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Flashcards in 3 - Cell injury Deck (11):
1

Aetiology of cell injury

O2 availability
Physical trauma
Chemical agents
Infectious organisms
Irradiation
Others: immunological, lack of nutrients/vitamins, genetic disorders, ageing

2

Difference between hypoxia, anoxia and ischaemia

Hypoxia an anoxia = reduction/loss of O2 to cells
Caused by ischaemia which = lack of blood flow

3

Necrosis vs apoptosis

Necrosis = passive, unprogrammed
Apoptosis = active, programmed

4

Types of necrosis

Coagulative
Caseous
Colliquative
Gangrene
Fat, fibrinoid

5

Coagulative necrosis

Denaturation of intracytoplasmic protein
Dead tissue becomes firm and swollen
Tissue retains microscopic architecture
Ischaemic injury (except brain)
Cellular proteins may leak into blood

6

Colliquative necrosis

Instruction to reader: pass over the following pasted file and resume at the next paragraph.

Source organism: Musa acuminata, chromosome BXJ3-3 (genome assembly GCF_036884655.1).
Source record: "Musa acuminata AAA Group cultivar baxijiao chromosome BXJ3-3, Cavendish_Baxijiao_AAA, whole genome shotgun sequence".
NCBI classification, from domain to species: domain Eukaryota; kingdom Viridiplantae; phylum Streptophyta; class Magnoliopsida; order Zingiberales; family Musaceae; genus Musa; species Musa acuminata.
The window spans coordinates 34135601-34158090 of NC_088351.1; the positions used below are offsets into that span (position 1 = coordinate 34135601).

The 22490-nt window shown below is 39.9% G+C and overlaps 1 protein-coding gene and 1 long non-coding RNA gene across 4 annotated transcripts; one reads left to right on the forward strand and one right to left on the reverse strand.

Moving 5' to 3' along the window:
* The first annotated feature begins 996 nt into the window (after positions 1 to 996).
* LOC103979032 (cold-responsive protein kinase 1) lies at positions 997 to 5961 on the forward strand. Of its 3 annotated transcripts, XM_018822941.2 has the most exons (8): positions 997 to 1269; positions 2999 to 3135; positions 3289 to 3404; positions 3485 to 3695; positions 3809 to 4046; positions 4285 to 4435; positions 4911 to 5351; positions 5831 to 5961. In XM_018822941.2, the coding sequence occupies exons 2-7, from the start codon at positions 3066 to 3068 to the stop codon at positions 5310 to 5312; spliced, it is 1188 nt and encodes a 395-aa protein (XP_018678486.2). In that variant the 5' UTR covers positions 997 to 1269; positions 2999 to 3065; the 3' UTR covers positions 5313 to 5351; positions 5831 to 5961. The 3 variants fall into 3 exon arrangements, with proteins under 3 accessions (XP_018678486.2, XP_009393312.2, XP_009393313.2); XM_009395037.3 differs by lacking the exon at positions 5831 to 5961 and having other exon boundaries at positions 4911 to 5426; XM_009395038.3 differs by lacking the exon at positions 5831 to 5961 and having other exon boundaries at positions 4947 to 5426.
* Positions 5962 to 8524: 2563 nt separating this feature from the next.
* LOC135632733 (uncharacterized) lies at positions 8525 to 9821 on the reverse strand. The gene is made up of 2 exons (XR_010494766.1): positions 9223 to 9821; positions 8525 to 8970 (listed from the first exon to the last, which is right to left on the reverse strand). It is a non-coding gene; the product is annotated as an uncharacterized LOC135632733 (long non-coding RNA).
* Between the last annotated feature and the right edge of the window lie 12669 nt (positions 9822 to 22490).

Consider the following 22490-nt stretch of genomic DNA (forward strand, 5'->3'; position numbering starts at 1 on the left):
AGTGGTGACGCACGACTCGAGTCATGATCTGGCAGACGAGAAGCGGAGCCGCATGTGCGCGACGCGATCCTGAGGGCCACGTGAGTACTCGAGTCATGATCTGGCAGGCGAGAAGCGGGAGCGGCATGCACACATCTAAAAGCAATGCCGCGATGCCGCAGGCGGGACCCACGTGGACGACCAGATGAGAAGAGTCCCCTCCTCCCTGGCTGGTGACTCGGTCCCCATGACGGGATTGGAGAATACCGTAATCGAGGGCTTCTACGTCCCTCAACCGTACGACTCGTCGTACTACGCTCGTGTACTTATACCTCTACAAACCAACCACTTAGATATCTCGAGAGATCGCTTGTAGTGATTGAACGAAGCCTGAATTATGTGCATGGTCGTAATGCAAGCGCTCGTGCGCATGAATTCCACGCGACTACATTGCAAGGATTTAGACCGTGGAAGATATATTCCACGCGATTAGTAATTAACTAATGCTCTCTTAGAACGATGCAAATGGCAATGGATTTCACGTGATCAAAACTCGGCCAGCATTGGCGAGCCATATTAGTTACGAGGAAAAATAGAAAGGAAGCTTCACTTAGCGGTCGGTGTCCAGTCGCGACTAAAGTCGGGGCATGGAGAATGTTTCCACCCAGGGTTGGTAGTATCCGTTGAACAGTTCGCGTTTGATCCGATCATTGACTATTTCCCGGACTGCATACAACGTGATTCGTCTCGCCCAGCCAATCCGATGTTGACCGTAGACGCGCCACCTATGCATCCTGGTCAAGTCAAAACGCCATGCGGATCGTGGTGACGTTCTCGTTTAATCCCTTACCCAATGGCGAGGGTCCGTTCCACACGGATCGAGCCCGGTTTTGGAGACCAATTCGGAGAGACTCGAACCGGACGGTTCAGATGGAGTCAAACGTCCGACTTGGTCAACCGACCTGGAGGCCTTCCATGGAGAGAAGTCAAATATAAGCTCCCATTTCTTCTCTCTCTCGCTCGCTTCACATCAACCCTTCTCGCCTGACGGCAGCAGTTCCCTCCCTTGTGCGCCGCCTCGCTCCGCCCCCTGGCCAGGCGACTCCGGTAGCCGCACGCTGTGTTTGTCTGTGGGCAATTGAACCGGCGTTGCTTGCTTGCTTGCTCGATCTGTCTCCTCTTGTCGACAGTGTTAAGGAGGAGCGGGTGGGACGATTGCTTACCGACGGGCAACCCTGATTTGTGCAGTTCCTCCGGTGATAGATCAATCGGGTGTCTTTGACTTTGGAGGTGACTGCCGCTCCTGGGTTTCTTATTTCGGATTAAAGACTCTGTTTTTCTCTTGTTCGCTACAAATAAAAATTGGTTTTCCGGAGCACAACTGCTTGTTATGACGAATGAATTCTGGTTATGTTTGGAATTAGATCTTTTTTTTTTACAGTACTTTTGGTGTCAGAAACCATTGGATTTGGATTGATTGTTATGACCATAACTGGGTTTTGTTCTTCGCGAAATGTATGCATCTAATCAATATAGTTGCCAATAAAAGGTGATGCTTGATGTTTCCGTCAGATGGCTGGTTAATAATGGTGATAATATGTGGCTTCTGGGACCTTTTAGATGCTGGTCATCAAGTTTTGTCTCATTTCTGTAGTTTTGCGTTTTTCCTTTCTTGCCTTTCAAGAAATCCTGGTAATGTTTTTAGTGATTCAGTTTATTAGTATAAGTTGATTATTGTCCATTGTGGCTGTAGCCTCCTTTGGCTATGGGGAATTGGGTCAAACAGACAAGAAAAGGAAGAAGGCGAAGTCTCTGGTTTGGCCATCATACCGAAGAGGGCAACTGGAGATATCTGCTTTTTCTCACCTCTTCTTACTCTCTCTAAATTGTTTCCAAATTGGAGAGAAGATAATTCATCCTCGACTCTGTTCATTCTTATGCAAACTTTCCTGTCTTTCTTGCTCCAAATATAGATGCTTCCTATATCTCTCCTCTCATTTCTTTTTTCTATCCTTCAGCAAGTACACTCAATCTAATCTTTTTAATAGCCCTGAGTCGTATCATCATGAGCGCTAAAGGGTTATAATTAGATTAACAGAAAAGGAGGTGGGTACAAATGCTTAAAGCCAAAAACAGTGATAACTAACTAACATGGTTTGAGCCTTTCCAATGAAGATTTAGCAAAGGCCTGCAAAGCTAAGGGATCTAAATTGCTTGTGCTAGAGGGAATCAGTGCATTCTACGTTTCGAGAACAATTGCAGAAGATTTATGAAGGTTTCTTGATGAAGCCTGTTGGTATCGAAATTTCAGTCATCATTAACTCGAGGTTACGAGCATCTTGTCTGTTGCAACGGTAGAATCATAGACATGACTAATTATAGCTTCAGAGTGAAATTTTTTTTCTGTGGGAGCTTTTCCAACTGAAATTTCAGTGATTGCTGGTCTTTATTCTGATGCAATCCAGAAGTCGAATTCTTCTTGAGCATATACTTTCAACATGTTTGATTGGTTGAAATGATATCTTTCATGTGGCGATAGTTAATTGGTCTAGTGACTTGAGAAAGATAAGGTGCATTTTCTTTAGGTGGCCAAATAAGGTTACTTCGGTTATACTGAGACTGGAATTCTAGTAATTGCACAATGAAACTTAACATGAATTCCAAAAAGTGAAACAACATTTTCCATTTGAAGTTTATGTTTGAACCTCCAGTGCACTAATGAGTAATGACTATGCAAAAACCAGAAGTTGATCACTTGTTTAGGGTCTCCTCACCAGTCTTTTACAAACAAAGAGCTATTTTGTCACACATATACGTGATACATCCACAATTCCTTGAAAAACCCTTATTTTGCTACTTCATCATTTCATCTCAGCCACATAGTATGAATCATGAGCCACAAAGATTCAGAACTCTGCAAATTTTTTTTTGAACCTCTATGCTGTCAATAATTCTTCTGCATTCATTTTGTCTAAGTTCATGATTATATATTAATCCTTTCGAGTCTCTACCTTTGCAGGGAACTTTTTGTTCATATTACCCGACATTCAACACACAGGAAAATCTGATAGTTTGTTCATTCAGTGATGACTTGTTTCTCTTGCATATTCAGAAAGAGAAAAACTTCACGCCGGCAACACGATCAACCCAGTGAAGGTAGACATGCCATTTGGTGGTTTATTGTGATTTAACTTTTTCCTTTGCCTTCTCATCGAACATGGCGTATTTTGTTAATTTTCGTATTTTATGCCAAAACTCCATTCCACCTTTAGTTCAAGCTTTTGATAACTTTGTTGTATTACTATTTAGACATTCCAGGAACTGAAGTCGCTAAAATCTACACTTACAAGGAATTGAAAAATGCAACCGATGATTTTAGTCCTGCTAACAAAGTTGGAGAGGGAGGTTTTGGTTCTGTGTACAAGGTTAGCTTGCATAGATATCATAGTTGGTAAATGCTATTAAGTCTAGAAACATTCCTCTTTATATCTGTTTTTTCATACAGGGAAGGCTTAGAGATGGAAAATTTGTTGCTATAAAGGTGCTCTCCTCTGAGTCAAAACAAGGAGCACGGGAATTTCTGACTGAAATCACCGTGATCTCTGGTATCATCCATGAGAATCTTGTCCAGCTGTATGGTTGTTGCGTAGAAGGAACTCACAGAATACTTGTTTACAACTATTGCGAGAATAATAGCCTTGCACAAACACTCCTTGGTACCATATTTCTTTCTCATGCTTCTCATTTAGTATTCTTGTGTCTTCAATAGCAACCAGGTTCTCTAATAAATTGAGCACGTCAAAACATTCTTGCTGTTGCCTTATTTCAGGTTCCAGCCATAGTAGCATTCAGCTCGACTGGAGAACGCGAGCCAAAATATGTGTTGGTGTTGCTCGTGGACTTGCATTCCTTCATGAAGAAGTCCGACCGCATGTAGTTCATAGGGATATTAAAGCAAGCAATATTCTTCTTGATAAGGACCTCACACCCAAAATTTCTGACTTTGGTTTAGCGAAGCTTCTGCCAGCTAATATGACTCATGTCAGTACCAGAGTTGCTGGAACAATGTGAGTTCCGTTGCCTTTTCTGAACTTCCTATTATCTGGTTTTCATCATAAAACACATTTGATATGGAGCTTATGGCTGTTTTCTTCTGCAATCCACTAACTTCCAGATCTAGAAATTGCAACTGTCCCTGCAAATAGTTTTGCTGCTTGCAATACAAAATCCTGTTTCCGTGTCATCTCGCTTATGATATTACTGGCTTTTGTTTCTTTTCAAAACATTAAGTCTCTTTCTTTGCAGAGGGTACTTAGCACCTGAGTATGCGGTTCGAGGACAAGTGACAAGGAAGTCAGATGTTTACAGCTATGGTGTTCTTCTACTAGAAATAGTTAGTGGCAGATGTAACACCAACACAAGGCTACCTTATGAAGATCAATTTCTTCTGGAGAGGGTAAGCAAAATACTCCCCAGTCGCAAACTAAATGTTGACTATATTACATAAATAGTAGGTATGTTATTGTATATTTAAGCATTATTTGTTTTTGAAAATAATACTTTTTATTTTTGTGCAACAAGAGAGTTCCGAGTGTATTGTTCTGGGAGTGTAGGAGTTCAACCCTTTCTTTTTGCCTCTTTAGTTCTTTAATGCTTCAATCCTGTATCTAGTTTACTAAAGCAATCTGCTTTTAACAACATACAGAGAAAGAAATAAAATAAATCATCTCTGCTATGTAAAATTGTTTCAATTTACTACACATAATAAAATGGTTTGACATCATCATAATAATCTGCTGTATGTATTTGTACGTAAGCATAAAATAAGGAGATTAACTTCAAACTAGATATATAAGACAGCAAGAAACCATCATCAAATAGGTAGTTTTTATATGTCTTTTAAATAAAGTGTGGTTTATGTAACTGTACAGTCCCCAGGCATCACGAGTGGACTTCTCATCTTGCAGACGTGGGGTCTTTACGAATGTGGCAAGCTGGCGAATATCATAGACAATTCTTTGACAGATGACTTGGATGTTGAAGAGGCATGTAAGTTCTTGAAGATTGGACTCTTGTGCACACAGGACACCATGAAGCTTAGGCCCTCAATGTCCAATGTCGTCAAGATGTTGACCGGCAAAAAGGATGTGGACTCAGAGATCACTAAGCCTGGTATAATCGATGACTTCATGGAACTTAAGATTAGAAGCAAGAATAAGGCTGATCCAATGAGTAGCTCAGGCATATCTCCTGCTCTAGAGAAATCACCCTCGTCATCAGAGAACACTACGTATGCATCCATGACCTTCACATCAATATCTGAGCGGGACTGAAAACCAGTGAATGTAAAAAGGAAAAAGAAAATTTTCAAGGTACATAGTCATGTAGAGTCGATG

Necrotic neural tissue is liable to total liquefaction and site is eventually marked by a cyst.

7

Caseous necrosis

Characteristic of TB
Cheese like
Cellular detail destroyed in this area, surrounded by granulomatous inflammation
Dead tissue lacks any structure

8

Gangrenous necrosis

Wet or dry
E.g. wet bowel infarct
E.g. dry gangrene in diabetes

9

Physiological apoptosis e.gs

Embryogenesis
Involution
Elimination of self-reacting lymphocytes

10

Pathological apoptosis

DNA/protein damage
Viral infections
Cell killing by cytotoxic T-cells
Chemo/radiotherapy

11

Necrosis vs apoptosis:
No of cells
Cell size
Nucleus
Plasma membrane
Cellular contents
Adjacent inflammation
Physiological/pathologic role

Necro first, apoptosis 2nd
Multiple vs single
Enlarged vs reduced
(pyknosis -> karyorrhexis -> karyolysis) vs (fragmentation -> apoptotic bodies)
Disrupted vs intact
Enzymatic digestion vs intact
Frequent vs no
Invariably pathologic vs physiologic